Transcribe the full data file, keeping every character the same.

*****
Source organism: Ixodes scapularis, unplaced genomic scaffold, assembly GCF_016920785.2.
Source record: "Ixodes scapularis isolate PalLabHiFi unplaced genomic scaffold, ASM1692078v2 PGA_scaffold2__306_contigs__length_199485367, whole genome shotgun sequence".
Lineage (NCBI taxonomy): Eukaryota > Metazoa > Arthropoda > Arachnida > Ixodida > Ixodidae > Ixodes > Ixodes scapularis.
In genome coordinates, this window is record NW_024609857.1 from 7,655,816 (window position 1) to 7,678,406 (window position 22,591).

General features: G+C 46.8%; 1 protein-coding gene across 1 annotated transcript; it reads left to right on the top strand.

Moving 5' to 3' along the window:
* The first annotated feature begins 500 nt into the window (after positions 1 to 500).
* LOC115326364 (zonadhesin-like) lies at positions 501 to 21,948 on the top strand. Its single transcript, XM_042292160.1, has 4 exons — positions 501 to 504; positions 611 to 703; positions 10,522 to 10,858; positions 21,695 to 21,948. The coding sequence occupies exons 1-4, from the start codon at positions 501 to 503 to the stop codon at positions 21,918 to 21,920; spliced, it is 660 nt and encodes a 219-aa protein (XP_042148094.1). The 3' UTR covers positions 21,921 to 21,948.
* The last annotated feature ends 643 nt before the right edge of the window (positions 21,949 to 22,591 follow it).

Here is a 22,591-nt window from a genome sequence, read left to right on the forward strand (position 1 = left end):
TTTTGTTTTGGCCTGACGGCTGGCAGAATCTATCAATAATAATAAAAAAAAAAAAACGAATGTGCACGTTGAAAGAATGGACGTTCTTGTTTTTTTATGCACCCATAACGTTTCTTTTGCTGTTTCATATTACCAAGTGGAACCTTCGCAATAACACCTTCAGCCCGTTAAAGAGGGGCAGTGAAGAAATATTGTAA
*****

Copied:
Source organism: Ixodes scapularis, unplaced genomic scaffold, assembly GCF_016920785.2.
Source record: "Ixodes scapularis isolate PalLabHiFi unplaced genomic scaffold, ASM1692078v2 PGA_scaffold2__306_contigs__length_199485367, whole genome shotgun sequence".
Lineage (NCBI taxonomy): Eukaryota > Metazoa > Arthropoda > Arachnida > Ixodida > Ixodidae > Ixodes > Ixodes scapularis.
In genome coordinates, this window is record NW_024609857.1 from 7,655,816 (window position 1) to 7,678,406 (window position 22,591).

General features: G+C 46.8%; 1 protein-coding gene across 1 annotated transcript; it reads left to right on the top strand.

Moving 5' to 3' along the window:
* The first annotated feature begins 500 nt into the window (after positions 1 to 500).
* LOC115326364 (zonadhesin-like) lies at positions 501 to 21,948 on the top strand. Its single transcript, XM_042292160.1, has 4 exons — positions 501 to 504; positions 611 to 703; positions 10,522 to 10,858; positions 21,695 to 21,948. The coding sequence occupies exons 1-4, from the start codon at positions 501 to 503 to the stop codon at positions 21,918 to 21,920; spliced, it is 660 nt and encodes a 219-aa protein (XP_042148094.1). The 3' UTR covers positions 21,921 to 21,948.
* The last annotated feature ends 643 nt before the right edge of the window (positions 21,949 to 22,591 follow it).

Here is a 22,591-nt window from a genome sequence, read left to right on the forward strand (position 1 = left end):
TTTTGTTTTGGCCTGACGGCTGGCAGAATCTATCAATAATAATAAAAAAAAAAAAACGAATGTGCACGTTGAAAGAATGGACGTTCTTGTTTTTTTATGCACCCATAACGTTTCTTTTGCTGTTTCATATTACCAAGTGGAACCTTCGCAATAACACCTTCAGCCCGTTAAAGAGGGGCAGTGAAGAAATATTGTAA